Anyone who flies a lot knows the safety videos and demonstrations given at the start of the flight. We can probably recite it ourselves (except that because almost all my trips use the same airline, I do get a bit of a jolt when travelling on a different one and the words are in a slightly different order.)
But a recent flight showed me just how unnecessary this demo is.
I was on a journey from Dallas to Heathrow, and after about 2 hours the captain announced that he had to divert to Chicago because of a navigational system problem. And because of “standard regulations” we would have to prepare for an emergency landing. There was no hint given by the pilot as to why this needed to be done, as he tried to make it sound like a boring piece of routine, but it’s fairly obvious – landing heavy with much more fuel than planned may require more braking, which is known to potentially blow the tyres and/or cause fires with the brakepads. And if that happens you do need to know how to evacuate fast.
And it was this point the REAL safety briefing started.
I was sitting in the emergency exit row, and got a personal briefing with the flight attendant reading paragraphs out of the manual at me. For example, how I was meant to hold back any stampeding passengers while she opened the door. Everyone was also told to remove glasses, take off any spiky shoes, and put everything away.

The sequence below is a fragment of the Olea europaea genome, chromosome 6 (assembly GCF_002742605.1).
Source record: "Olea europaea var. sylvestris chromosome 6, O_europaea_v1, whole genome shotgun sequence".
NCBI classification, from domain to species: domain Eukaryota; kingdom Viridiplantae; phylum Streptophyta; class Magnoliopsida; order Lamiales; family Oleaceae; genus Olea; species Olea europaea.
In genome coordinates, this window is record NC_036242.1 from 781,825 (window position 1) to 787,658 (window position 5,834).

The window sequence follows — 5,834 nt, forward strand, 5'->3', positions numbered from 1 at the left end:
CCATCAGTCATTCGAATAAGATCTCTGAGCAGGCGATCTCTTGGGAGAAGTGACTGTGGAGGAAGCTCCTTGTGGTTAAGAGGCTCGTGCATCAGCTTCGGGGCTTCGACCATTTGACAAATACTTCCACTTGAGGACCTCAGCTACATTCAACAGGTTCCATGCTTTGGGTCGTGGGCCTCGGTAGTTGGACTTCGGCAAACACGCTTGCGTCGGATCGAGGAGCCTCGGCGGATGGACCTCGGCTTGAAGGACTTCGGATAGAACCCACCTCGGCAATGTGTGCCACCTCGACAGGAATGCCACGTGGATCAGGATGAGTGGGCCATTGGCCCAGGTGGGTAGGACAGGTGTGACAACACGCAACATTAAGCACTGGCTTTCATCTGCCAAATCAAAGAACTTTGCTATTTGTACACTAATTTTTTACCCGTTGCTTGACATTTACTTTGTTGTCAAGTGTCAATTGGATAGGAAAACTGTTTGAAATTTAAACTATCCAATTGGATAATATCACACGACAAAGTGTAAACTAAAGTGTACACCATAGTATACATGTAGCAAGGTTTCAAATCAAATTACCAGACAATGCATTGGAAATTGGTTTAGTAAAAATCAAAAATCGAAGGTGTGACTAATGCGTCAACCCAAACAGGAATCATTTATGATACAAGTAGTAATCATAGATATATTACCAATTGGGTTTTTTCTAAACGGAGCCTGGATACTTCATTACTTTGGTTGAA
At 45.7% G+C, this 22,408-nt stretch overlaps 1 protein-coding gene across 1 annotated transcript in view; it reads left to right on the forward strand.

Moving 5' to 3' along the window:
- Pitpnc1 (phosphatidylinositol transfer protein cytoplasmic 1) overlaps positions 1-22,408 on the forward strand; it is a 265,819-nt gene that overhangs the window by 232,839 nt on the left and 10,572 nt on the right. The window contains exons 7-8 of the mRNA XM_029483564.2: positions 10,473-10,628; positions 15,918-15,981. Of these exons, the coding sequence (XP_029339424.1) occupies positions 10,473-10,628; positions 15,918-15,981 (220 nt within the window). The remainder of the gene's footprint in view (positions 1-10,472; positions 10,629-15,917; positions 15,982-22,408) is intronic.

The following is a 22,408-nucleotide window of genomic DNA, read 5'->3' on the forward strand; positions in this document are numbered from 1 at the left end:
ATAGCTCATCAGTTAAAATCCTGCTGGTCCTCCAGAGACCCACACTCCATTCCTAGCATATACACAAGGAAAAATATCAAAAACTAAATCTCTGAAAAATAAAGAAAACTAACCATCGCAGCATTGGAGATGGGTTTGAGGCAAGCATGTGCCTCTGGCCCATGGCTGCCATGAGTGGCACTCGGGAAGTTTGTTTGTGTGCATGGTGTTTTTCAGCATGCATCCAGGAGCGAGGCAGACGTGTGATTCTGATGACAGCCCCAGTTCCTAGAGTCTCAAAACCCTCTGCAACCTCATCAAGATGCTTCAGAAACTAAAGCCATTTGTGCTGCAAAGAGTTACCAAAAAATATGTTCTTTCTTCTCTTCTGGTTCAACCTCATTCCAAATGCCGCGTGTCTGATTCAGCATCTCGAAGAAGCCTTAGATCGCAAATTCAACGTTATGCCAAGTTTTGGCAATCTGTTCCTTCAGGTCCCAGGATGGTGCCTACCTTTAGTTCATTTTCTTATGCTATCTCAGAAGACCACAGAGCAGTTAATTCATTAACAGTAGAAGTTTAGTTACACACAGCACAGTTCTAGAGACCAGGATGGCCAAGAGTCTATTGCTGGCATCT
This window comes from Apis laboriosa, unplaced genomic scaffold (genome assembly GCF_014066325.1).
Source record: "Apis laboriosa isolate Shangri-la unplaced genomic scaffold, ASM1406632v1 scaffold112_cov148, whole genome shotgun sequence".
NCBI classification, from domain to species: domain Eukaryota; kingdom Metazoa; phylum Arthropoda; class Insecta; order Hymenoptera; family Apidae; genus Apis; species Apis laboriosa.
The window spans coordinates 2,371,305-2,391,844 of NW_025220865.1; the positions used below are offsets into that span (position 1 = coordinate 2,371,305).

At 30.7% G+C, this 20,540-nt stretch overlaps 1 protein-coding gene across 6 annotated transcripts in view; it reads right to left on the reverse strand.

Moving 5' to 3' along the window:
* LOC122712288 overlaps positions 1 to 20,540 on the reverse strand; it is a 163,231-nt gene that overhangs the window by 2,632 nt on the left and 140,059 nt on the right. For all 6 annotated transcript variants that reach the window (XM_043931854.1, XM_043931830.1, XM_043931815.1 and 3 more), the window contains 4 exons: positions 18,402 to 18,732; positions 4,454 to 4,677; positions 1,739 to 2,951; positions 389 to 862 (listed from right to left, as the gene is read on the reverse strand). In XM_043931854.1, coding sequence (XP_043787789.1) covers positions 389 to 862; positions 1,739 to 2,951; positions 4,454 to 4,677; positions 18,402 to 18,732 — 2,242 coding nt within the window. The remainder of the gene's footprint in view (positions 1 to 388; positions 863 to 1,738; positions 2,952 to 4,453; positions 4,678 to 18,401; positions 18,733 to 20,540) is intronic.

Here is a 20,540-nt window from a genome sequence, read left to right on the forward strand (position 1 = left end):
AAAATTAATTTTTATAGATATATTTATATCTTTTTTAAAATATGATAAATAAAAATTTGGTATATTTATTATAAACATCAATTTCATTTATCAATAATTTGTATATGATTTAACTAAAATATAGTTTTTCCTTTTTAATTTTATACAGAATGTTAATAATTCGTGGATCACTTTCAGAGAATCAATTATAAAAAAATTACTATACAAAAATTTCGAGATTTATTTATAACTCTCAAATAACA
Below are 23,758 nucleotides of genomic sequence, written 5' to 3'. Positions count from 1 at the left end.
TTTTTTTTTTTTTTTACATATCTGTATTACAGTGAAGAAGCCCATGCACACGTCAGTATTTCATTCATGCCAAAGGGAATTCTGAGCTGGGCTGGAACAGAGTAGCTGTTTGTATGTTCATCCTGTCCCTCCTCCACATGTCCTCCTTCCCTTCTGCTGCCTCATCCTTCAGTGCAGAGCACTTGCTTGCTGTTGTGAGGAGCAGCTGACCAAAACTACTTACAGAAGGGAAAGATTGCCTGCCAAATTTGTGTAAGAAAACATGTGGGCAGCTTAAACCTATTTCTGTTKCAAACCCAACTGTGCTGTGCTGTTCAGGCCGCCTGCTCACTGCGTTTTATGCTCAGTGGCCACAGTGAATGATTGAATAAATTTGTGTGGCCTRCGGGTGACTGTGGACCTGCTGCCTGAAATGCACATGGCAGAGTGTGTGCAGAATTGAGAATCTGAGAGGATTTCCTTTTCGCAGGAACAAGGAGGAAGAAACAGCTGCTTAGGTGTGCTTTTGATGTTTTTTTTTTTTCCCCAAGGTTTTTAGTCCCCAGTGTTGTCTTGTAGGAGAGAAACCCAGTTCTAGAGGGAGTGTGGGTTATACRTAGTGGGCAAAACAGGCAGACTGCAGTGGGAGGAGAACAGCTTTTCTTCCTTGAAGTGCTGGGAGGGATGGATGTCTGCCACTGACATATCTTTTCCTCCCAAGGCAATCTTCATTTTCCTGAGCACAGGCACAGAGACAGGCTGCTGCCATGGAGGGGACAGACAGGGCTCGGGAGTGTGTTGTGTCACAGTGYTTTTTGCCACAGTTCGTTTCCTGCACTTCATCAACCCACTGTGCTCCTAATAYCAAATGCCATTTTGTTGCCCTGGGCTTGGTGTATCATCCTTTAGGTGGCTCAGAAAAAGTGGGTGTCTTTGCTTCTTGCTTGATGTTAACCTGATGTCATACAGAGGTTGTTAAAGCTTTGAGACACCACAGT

There was plenty of time before the landing so I also made sure I had the 4 essentials in my pockets – keys, wallet, passport and phone. If you do have to use the slides, there’s no opportunity to take bags but only what you have on you at the time.
Although we also were told about brace positions, (and with no seats in front of me that was going to be an ankle-grabbing situation) there was no call from the cockpit to do that when we did eventually land. In fact, it was one of the softest landings. The pilot seemed to barely touch the brakes on ORD’s long runway. Some passengers applauded as soon as the plane touched down, but I told my neighbour to wait until we’d actually stopped and the firetrucks that chased us down the runway had confirmed the plane was not alight.
Everything turned out fine, apart from being 3 hours late when we did eventually get to Heathrow. But I did find it interesting how different the attitudes from the crew and the information given were for the truly routine briefing and the emergency.